From the mHealthNews archive

Melanoma app gains favor in Europe

By Eric Wicklund

A Netherlands-based company has secured more than $3 million in funding to further develop and market an app that analyzes photographs of moles for evidence of melanoma.

Cancer-detecting apps haven't fared well in the U.S., and SkinVision's app currently isn't available here (though it was part of a critical UPMC analysis in 2013). But the company has seen success in Europe and Australia since launching in 2011, and officials say the latest funding will help them expand the market.

The app was developed by researchers at Romania's University of Bucharest, who moved their commercial base to Amsterdam in 2012 after securing a startup award from Dutch investment firm Personal Health Solutions, which is now a majority shareholder. Officials say the technology has been tested at Ludwig Maximillian University and the University of Munich, where it was found to successfully recognize melanoma in moles between 73 percent and 92 percent of the time. The app has since received CE certification in Europe. 

[See also: Can smartphones really cut it as diagnostic tools?]

The app analyzes images of moles taken on a smartphone to determine if they're growing abnormally. Moles at risk of containing melanoma cells are rated on a color system, from green (least dangerous) to orange to red (most dangerous).

"Skin cancer grows chaotically and potential suspicious moles are identified based on signs of non-natural growth," CEO Dick Uyttewaal told TechCrunch. "The algorithm within the online assessment reviews signs of non-natural growth of skin lesions and is based on an established mathematical methodology in biology called fractal geometry. The algorithm currently looks at seven different criteria and will be further improved based on the continuous growth in our database (currently in excess of 1 million pictures)."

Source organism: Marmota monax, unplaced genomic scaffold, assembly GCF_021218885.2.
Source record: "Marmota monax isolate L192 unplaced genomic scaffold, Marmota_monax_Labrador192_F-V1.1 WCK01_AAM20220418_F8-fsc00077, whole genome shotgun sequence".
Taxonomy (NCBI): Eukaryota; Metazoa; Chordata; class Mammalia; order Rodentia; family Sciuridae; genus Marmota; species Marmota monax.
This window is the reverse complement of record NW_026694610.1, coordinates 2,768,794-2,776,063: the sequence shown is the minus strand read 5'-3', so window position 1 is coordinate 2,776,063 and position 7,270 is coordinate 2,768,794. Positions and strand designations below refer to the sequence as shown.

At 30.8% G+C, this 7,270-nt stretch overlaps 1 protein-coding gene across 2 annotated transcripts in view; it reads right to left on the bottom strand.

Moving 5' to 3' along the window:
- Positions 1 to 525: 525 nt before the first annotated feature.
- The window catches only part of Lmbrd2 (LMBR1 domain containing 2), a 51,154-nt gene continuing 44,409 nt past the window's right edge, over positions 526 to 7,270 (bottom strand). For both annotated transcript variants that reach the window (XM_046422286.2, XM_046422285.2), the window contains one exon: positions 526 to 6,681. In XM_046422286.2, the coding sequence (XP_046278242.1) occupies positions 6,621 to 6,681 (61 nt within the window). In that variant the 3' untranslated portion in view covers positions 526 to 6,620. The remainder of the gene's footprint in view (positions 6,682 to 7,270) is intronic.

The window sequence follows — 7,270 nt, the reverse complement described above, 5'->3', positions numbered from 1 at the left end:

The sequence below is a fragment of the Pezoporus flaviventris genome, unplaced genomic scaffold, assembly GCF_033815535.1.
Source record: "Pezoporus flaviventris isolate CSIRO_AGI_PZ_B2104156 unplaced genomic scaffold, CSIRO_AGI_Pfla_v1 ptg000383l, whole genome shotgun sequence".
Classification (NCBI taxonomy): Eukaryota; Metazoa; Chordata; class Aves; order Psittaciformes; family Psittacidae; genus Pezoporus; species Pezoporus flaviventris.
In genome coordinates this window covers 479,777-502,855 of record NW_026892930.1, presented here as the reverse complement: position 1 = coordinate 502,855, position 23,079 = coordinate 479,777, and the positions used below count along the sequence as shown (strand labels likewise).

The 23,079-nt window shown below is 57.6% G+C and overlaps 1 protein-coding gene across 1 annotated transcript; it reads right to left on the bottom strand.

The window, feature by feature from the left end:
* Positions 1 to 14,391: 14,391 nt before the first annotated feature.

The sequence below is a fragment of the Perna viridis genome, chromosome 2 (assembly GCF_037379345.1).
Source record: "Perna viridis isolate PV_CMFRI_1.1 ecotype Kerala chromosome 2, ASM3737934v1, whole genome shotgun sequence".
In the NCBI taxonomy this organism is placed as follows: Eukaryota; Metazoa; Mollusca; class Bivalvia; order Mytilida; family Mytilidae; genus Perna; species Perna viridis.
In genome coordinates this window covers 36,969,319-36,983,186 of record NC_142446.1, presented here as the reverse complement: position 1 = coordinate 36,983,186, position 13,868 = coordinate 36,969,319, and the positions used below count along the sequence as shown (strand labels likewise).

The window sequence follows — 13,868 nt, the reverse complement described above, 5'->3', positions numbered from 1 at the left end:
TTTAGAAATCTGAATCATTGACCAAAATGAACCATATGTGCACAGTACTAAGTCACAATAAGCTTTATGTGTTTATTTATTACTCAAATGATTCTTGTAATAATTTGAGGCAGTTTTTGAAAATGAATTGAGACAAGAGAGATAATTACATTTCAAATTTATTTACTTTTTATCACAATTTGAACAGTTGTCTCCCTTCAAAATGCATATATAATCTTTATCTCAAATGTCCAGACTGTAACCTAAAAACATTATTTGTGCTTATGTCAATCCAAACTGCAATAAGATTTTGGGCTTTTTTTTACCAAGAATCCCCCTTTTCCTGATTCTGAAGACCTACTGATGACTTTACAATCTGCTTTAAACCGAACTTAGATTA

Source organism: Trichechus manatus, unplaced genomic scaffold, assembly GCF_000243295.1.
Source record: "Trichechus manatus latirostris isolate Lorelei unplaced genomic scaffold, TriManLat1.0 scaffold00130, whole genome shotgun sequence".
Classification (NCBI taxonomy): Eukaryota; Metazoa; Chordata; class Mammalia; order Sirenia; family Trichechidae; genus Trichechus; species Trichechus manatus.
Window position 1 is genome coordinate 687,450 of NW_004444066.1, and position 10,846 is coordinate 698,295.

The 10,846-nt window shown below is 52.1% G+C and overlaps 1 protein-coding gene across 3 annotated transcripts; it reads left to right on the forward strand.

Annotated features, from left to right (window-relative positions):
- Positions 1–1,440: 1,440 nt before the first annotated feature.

Company officials stress that the app isn't a diagnostic tool, and only serves to alert users to seek medical attention is the threat is high.

"A changing mole (color, size, symmetry etc.) is a clear sign that something is wrong and that the person should visit a doctor immediately," Uyttewaal said.

The company has established a subscription pricing platform for its app, which is available on both Android and iOS.

"Consumers are only starting to get used to paying for health related applications," Uyttewaal told TechCrunch. "For those that provide support in a health risk area, and have been clinically proven, consumers have begun to pay monthly fees in excess of the SkinVision subscription, because they recognize the value and importance of managing potentially risky lesions early to prevent the need for longer term, more invasive and costly treatment."

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